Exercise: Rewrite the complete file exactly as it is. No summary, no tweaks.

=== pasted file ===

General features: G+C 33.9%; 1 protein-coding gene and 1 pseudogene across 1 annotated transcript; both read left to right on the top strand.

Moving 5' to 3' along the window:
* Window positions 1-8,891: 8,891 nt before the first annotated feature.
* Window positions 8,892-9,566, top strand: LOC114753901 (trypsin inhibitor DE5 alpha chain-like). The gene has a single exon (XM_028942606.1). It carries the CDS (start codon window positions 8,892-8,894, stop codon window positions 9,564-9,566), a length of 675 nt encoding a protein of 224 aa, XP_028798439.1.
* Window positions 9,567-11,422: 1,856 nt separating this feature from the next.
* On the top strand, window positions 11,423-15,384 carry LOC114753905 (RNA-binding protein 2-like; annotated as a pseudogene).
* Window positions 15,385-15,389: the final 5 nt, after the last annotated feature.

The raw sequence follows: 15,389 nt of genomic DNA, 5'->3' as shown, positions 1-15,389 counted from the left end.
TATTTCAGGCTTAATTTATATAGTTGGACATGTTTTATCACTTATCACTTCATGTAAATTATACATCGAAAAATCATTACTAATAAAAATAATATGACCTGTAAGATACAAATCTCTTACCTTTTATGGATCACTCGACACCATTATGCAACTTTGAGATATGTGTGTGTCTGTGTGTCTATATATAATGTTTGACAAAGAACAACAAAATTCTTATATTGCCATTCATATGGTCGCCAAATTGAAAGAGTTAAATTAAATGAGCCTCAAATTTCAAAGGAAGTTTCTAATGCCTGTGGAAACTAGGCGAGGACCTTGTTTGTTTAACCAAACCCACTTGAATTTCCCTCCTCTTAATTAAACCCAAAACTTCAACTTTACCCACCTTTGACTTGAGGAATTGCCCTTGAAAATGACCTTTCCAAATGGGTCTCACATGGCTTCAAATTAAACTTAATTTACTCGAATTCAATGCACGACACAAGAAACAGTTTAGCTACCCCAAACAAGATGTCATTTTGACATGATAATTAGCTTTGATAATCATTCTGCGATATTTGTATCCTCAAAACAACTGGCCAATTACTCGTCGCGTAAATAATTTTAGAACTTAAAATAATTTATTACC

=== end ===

General features: G+C 33.9%; 1 protein-coding gene and 1 pseudogene across 1 annotated transcript; both read left to right on the top strand.

Moving 5' to 3' along the window:
* Window positions 1-8,891: 8,891 nt before the first annotated feature.
* Window positions 8,892-9,566, top strand: LOC114753901 (trypsin inhibitor DE5 alpha chain-like). The gene has a single exon (XM_028942606.1). It carries the CDS (start codon window positions 8,892-8,894, stop codon window positions 9,564-9,566), a length of 675 nt encoding a protein of 224 aa, XP_028798439.1.
* Window positions 9,567-11,422: 1,856 nt separating this feature from the next.
* On the top strand, window positions 11,423-15,384 carry LOC114753905 (RNA-binding protein 2-like; annotated as a pseudogene).
* Window positions 15,385-15,389: the final 5 nt, after the last annotated feature.

The raw sequence follows: 15,389 nt of genomic DNA, 5'->3' as shown, positions 1-15,389 counted from the left end.
TATTTCAGGCTTAATTTATATAGTTGGACATGTTTTATCACTTATCACTTCATGTAAATTATACATCGAAAAATCATTACTAATAAAAATAATATGACCTGTAAGATACAAATCTCTTACCTTTTATGGATCACTCGACACCATTATGCAACTTTGAGATATGTGTGTGTCTGTGTGTCTATATATAATGTTTGACAAAGAACAACAAAATTCTTATATTGCCATTCATATGGTCGCCAAATTGAAAGAGTTAAATTAAATGAGCCTCAAATTTCAAAGGAAGTTTCTAATGCCTGTGGAAACTAGGCGAGGACCTTGTTTGTTTAACCAAACCCACTTGAATTTCCCTCCTCTTAATTAAACCCAAAACTTCAACTTTACCCACCTTTGACTTGAGGAATTGCCCTTGAAAATGACCTTTCCAAATGGGTCTCACATGGCTTCAAATTAAACTTAATTTACTCGAATTCAATGCACGACACAAGAAACAGTTTAGCTACCCCAAACAAGATGTCATTTTGACATGATAATTAGCTTTGATAATCATTCTGCGATATTTGTATCCTCAAAACAACTGGCCAATTACTCGTCGCGTAAATAATTTTAGAACTTAAAATAATTTATTACC